Patent Citations
Cited PatentFiling datePublication dateApplicantTitle
US3634759 *Jun 18, 1970Jan 11, 1972Hitachi LtdFrequency spectrum analyzer with a real time display device
US4220819 *Mar 30, 1979Sep 2, 1980Bell Telephone Laboratories, IncorporatedResidual excited predictive speech coding system
US4509133 *May 3, 1982Apr 2, 1985Asulab S.A.Apparatus for introducing control words by speech
US4592085 *Feb 23, 1983May 27, 1986Sony CorporationSpeech-recognition method and apparatus for recognizing phonemes in a voice signal
US4651289 *Jan 24, 1983Mar 17, 1987Tokyo Shibaura Denki Kabushiki KaishaPattern recognition apparatus and method for making same
GB2137791A * Title not available
Non-Patent Citations
Reference
1Campbell et al., "Voiced/Unvoiced Classification of Speech with Applications to the U.S. Government LPC-10E Algorithm", ICASSP 86, Tokyo, pp. 473-476, 1986.
2 *Campbell et al., Voiced/Unvoiced Classification of Speech with Applications to the U.S. Government LPC 10E Algorithm , ICASSP 86, Tokyo, pp. 473 476, 1986.
3Klatt, "A Digital Filter Bank for Spectral Matching", IEEE ICASSP, 1976, pp. 573-576.
4 *Klatt, A Digital Filter Bank for Spectral Matching , IEEE ICASSP, 1976, pp. 573 576.
Referenced by
Citing PatentFiling datePublication dateApplicantTitle
US5031639 *Feb 27, 1990Jul 16, 1991Wolfer Joseph ABody cuff
US5274711 *Nov 14, 1989Dec 28, 1993Rutledge Janet CApparatus and method for modifying a speech waveform to compensate for recruitment of loudness
US5341457 *Aug 20, 1993Aug 23, 1994At&T Bell LaboratoriesPerceptual coding of audio signals
US5621854 *Jun 24, 1993Apr 15, 1997British Telecommunications Public Limited CompanyMethod and apparatus for objective speech quality measurements of telecommunication equipment
US5634086 *Sep 18, 1995May 27, 1997Sri InternationalMethod and apparatus for voice-interactive language instruction
US5664050 *Mar 21, 1996Sep 2, 1997Telia AbProcess for evaluating speech quality in speech synthesis
US5794188 *Nov 22, 1994Aug 11, 1998British Telecommunications Public Limited CompanySpeech signal distortion measurement which varies as a function of the distribution of measured distortion over time and frequency
US5799133 *Jun 27, 1996Aug 25, 1998British Telecommunications Public Limited CompanyTraining process
US5867813 *May 1, 1995Feb 2, 1999Ascom Infrasys Ag.Method and apparatus for automatically and reproducibly rating the transmission quality of a speech transmission system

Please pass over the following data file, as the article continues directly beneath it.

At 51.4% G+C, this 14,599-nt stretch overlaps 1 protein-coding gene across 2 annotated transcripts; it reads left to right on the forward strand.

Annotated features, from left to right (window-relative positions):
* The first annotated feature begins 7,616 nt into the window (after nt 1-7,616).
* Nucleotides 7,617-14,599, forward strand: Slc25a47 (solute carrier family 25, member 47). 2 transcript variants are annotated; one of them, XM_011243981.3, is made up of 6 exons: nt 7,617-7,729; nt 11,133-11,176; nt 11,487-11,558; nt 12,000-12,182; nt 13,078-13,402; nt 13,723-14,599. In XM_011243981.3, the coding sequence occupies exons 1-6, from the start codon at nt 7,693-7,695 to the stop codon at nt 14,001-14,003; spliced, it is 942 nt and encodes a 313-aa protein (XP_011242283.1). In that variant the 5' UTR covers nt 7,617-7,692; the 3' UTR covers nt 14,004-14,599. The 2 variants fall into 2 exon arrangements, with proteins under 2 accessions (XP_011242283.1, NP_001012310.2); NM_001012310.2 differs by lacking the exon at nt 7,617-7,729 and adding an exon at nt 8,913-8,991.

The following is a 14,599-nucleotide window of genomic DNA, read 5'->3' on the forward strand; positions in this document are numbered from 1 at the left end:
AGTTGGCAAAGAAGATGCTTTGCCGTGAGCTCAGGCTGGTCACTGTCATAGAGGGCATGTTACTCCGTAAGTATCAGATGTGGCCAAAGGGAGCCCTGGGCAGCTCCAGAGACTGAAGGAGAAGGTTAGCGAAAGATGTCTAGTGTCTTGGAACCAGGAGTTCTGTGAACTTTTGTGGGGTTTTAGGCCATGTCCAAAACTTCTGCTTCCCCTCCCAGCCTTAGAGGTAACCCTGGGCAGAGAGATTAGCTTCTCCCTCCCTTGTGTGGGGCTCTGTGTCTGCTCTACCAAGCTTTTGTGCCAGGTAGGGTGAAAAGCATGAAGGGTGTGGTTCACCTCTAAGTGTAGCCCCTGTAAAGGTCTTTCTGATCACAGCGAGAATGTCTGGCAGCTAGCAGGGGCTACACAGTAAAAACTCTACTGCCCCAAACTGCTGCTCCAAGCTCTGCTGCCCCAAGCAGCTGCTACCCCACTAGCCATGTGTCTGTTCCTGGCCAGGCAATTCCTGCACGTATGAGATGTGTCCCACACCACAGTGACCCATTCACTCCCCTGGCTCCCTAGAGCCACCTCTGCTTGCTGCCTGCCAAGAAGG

US5884263 *Sep 16, 1996Mar 16, 1999International Business Machines CorporationComputer note facility for documenting speech training
US5890104 *Jun 17, 1994Mar 30, 1999British Telecommunications Public Limited CompanyMethod and apparatus for testing telecommunications equipment using a reduced redundancy test signal
US5987320 *Jul 17, 1997Nov 16, 1999Llc, L.C.C.Quality measurement method and apparatus for wireless communicaion networks
US5999900 *Jun 19, 1998Dec 7, 1999British Telecommunications Public Limited CompanyReduced redundancy test signal similar to natural speech for supporting data manipulation functions in testing telecommunications equipment
US6041294 *Mar 13, 1996Mar 21, 2000Koninklijke Ptt Nederland N.V.Signal quality determining device and method
US6055498 *Oct 2, 1997Apr 25, 2000Sri InternationalMethod and apparatus for automatic text-independent grading of pronunciation for language instruction
US6064946 *Mar 11, 1996May 16, 2000Koninklijke Ptt Nederland N.V.Signal quality determining device and method
US6064966 *Feb 29, 1996May 16, 2000Koninklijke Ptt Nederland N.V.Signal quality determining device and method
US6119083 *Jan 30, 1997Sep 12, 2000British Telecommunications Public Limited CompanyTraining process for the classification of a perceptual signal
US6157830 *May 22, 1997Dec 5, 2000Telefonaktiebolaget Lm EricssonSpeech quality measurement in mobile telecommunication networks based on radio link parameters
US6226611Jan 26, 2000May 1, 2001Sri InternationalMethod and system for automatic text-independent grading of pronunciation for language instruction
US6446038Apr 1, 1996Sep 3, 2002Qwest Communications International, Inc.Method and system for objectively evaluating speech
US6512538 *Oct 9, 1998Jan 28, 2003British Telecommunications Public Limited CompanySignal processing
US6594307Dec 13, 1996Jul 15, 2003Koninklijke Kpn N.V.Device and method for signal quality determination
US6651041Jun 21, 1999Nov 18, 2003Ascom AgMethod for executing automatic evaluation of transmission quality of audio signals using source/received-signal spectral covariance
US7010483May 30, 2001Mar 7, 2006Canon Kabushiki KaishaSpeech processing system
US7013266 *Aug 14, 1999Mar 14, 2006Deutsche Telekom AgMethod for determining speech quality by comparison of signal properties
US7035790 *May 30, 2001Apr 25, 2006Canon Kabushiki KaishaSpeech processing system